First appearing in the 1970s, microfinance enables low-income populations, especially those residing in developing countries, to benefit from access to financial services (e.g. loans, savings, insurance, money transfers, financial education, etc.). How does it work? Simply put, donors distribute microloans to support the development of small economic projects, such as an entrepreneurial initiative or the purchase a manufacturing tool. Microloans like these are usually granted by microfinance institutions (MFI).
At BNP Paribas, we have made financial inclusion and social entrepreneurship key commitments in our corporate social responsibility (CSR) policy, in line with Sustainable Development Goals 1, 2, 5, 8, 10 and 17. That’s why we grant loans to microfinance institutions, so that they in turn can offer microloans to disadvantaged populations who are excluded from the traditional banking system.
BNP Paribas’s support for microfinance includes:
Financing projects, restoring hope
“Lasting peace cannot be achieved unless large parts of the population find ways to break out of poverty […] Microcredit is one such means.” That is how Ole Danbolt Mjoes, President of the Nobel Committee, presented the 2016 Nobel Peace Prize to Mohammed Yunus, for his unusual bank project .
As the son of a jeweler in Bangladesh, Mohammed Yunus studied economics in the United States before returning to his home country, one of the poorest in the world, to offer aid to disadvantaged populations. In 1976, he created Grameen Bank, an institution that still today delivers microloans ($130 on average) with no financial guarantee to the poorest populations, including those residing in the most remote regions of his country (Grameen means “village” in Bengali).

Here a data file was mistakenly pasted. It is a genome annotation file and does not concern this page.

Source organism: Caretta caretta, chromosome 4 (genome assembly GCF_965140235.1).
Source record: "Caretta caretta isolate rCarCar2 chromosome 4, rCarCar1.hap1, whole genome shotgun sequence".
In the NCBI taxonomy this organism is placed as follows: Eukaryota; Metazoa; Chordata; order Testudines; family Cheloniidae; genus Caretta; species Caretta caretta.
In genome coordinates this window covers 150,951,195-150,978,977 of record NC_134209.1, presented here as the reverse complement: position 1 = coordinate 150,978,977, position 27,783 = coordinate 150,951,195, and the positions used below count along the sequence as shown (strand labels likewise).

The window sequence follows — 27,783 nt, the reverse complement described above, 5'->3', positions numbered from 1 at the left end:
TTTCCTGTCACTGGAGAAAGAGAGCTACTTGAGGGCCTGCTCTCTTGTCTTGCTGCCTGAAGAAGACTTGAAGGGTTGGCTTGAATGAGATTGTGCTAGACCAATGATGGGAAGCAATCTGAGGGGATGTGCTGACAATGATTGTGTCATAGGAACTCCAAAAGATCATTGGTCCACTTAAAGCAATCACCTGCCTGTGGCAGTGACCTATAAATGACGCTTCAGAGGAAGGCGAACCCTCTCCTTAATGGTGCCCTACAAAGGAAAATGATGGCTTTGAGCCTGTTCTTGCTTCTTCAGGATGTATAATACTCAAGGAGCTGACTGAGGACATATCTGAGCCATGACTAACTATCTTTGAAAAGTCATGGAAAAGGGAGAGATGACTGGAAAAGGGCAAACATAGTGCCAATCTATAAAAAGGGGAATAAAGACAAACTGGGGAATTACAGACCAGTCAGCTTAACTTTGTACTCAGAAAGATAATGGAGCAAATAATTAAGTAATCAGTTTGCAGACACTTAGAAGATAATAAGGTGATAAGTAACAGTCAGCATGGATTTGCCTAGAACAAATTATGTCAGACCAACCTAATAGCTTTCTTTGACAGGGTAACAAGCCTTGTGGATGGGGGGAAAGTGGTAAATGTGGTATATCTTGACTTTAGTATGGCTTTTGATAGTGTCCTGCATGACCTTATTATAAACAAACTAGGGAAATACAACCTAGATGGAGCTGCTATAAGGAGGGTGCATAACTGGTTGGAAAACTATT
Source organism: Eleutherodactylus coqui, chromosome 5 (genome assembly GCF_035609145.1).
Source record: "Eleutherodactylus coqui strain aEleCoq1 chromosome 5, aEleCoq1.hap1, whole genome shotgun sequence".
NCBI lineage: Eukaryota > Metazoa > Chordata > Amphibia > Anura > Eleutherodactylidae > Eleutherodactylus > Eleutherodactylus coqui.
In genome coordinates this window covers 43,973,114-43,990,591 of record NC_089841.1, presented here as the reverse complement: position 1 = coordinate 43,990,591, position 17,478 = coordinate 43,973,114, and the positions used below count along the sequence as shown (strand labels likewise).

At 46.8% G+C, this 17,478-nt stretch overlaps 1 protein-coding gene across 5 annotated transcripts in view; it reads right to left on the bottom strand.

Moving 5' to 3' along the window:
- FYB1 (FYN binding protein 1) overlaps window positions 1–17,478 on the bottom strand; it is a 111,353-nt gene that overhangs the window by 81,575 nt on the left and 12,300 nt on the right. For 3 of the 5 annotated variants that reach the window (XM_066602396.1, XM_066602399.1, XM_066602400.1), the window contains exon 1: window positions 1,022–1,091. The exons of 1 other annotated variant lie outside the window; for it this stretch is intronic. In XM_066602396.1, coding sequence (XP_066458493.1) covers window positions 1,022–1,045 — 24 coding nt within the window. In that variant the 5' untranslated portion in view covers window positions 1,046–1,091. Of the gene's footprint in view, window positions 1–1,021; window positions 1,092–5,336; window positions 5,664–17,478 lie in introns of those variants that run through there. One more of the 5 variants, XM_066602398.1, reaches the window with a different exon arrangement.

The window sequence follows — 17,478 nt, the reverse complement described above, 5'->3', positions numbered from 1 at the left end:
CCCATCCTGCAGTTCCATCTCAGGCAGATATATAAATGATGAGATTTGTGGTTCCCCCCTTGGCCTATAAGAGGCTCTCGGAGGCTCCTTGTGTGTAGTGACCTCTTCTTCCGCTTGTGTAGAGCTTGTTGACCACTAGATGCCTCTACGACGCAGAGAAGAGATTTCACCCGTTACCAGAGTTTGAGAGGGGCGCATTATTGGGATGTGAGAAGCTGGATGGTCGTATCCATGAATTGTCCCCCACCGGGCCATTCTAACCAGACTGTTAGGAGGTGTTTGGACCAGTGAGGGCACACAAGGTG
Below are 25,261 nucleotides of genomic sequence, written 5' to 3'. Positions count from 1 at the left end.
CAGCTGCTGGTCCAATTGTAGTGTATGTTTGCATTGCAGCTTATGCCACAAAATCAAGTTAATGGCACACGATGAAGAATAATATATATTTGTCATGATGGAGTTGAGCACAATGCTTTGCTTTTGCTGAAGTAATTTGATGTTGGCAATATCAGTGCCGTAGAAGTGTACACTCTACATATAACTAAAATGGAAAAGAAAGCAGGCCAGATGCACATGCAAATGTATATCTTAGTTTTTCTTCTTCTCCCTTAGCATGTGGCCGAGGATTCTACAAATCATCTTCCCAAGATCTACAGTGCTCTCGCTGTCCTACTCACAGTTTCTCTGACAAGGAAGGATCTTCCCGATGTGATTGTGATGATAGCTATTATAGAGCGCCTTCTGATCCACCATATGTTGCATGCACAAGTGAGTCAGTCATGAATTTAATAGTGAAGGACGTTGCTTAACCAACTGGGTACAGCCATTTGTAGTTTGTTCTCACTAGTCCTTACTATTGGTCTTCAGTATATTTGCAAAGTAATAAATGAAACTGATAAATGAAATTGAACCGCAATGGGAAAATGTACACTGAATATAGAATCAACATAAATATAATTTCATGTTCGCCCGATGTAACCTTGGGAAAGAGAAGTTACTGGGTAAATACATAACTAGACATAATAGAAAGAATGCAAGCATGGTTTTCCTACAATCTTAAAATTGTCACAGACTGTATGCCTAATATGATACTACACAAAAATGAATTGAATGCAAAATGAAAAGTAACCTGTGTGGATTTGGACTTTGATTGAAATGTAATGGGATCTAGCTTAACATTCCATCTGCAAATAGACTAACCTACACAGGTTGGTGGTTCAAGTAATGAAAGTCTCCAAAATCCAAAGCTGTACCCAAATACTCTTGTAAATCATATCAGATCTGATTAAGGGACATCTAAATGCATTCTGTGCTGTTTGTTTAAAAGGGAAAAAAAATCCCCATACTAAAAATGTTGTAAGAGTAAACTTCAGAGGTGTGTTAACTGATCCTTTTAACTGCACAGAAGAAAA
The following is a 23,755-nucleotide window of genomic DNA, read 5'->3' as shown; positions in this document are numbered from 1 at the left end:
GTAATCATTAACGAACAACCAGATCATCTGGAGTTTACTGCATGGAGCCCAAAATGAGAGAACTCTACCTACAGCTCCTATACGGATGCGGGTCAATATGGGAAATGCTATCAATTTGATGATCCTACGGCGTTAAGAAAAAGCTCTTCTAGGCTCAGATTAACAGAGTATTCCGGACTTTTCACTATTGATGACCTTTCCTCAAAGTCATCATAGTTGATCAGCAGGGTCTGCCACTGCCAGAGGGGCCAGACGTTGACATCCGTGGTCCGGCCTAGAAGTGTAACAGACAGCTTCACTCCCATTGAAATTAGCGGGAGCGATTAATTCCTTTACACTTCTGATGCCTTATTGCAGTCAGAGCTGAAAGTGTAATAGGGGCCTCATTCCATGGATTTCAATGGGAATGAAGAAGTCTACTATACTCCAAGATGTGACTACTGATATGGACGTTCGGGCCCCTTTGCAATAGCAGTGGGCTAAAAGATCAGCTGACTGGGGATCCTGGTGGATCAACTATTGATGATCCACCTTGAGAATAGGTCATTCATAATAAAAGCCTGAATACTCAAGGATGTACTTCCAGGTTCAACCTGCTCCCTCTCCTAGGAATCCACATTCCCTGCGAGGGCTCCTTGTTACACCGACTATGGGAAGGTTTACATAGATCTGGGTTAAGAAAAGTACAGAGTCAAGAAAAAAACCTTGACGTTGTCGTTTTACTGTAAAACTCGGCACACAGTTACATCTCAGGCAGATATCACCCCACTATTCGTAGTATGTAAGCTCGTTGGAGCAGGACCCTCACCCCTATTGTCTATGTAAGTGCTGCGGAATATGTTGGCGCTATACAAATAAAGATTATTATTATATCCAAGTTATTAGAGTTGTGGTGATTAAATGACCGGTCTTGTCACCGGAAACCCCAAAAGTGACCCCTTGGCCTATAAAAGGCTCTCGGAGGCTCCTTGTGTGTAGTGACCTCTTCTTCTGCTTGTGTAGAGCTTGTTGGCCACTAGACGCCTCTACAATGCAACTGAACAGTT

Lasting peace cannot be achieved unless large parts of the population find ways to break out of poverty.
Microfinance institutions and banks: joint action in favor of micro-entrepreneurs
Microfinance institutions operating in various forms (associations, NGOs, mutual funds, cooperatives, commercial businesses, banks, etc.) issue microloans to those excluded from the traditional banking system. MFIs also deliver non-financial services to their customers. They may subsidise their family’s urgent needs, support their mobility for employment or offer training. Revenue generated by the economic activity of micro-borrowers allows them to repay their microloan.
Most MFIs finance their loans exclusively from their own borrowing. That’s why loans granted by classic banks like BNP Paribas are so important: they enable microfinance institutions to maintain their activity.
Between 2016 and 2018, BNP Paribas’s outstanding sums in the microfinance sector increased by 18%. BNP Paribas has indeed strengthened its commitment in favor of microfinance by developing solidarity savings funds intended for BNP Paribas customers or employees of major groups. These funds invest a small portion of sums in social enterprises like MFIs. That is notably the case with BNP Paribas Asset Management. Through its support of ADIE, Initiative France, Acted, Sidi and other major microfinance companies in France, it has supported 21,909 microenterprises in 2018, including 64% receiving continuous funding over three years.